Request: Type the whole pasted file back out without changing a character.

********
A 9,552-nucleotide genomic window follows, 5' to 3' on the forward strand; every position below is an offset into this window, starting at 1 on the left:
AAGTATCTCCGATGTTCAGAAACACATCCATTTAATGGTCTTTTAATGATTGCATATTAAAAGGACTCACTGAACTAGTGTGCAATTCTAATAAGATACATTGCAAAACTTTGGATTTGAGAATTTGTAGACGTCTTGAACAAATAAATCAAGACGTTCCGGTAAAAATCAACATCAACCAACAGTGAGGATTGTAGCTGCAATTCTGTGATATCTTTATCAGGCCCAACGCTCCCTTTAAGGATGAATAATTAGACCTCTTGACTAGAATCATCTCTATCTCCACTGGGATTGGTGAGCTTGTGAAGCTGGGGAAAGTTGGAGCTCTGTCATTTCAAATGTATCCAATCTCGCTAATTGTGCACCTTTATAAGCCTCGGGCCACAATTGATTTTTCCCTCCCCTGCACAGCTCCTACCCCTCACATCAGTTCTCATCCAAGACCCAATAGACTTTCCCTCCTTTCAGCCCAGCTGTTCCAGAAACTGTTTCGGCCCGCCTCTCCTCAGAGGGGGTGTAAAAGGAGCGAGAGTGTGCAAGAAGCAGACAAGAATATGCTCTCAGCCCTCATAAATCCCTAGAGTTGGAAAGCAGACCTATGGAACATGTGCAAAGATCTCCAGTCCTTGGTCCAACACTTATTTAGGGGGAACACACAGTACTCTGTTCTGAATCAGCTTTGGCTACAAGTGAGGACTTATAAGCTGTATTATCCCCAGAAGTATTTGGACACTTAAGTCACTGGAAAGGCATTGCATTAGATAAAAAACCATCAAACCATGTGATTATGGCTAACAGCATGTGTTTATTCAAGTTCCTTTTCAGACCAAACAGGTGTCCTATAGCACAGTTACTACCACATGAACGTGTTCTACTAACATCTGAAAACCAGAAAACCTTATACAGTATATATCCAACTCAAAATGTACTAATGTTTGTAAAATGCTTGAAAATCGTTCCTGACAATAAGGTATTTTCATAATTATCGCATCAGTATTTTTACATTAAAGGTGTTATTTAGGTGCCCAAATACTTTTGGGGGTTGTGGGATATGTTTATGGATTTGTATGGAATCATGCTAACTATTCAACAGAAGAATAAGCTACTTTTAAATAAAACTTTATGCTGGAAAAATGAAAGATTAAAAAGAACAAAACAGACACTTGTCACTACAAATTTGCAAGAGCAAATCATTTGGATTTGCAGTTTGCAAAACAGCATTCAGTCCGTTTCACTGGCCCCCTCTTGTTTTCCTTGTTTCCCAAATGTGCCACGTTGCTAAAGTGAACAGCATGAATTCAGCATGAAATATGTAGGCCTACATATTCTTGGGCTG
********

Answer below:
A 9,552-nucleotide genomic window follows, 5' to 3' on the forward strand; every position below is an offset into this window, starting at 1 on the left:
AAGTATCTCCGATGTTCAGAAACACATCCATTTAATGGTCTTTTAATGATTGCATATTAAAAGGACTCACTGAACTAGTGTGCAATTCTAATAAGATACATTGCAAAACTTTGGATTTGAGAATTTGTAGACGTCTTGAACAAATAAATCAAGACGTTCCGGTAAAAATCAACATCAACCAACAGTGAGGATTGTAGCTGCAATTCTGTGATATCTTTATCAGGCCCAACGCTCCCTTTAAGGATGAATAATTAGACCTCTTGACTAGAATCATCTCTATCTCCACTGGGATTGGTGAGCTTGTGAAGCTGGGGAAAGTTGGAGCTCTGTCATTTCAAATGTATCCAATCTCGCTAATTGTGCACCTTTATAAGCCTCGGGCCACAATTGATTTTTCCCTCCCCTGCACAGCTCCTACCCCTCACATCAGTTCTCATCCAAGACCCAATAGACTTTCCCTCCTTTCAGCCCAGCTGTTCCAGAAACTGTTTCGGCCCGCCTCTCCTCAGAGGGGGTGTAAAAGGAGCGAGAGTGTGCAAGAAGCAGACAAGAATATGCTCTCAGCCCTCATAAATCCCTAGAGTTGGAAAGCAGACCTATGGAACATGTGCAAAGATCTCCAGTCCTTGGTCCAACACTTATTTAGGGGGAACACACAGTACTCTGTTCTGAATCAGCTTTGGCTACAAGTGAGGACTTATAAGCTGTATTATCCCCAGAAGTATTTGGACACTTAAGTCACTGGAAAGGCATTGCATTAGATAAAAAACCATCAAACCATGTGATTATGGCTAACAGCATGTGTTTATTCAAGTTCCTTTTCAGACCAAACAGGTGTCCTATAGCACAGTTACTACCACATGAACGTGTTCTACTAACATCTGAAAACCAGAAAACCTTATACAGTATATATCCAACTCAAAATGTACTAATGTTTGTAAAATGCTTGAAAATCGTTCCTGACAATAAGGTATTTTCATAATTATCGCATCAGTATTTTTACATTAAAGGTGTTATTTAGGTGCCCAAATACTTTTGGGGGTTGTGGGATATGTTTATGGATTTGTATGGAATCATGCTAACTATTCAACAGAAGAATAAGCTACTTTTAAATAAAACTTTATGCTGGAAAAATGAAAGATTAAAAAGAACAAAACAGACACTTGTCACTACAAATTTGCAAGAGCAAATCATTTGGATTTGCAGTTTGCAAAACAGCATTCAGTCCGTTTCACTGGCCCCCTCTTGTTTTCCTTGTTTCCCAAATGTGCCACGTTGCTAAAGTGAACAGCATGAATTCAGCATGAAATATGTAGGCCTACATATTCTTGGGCTG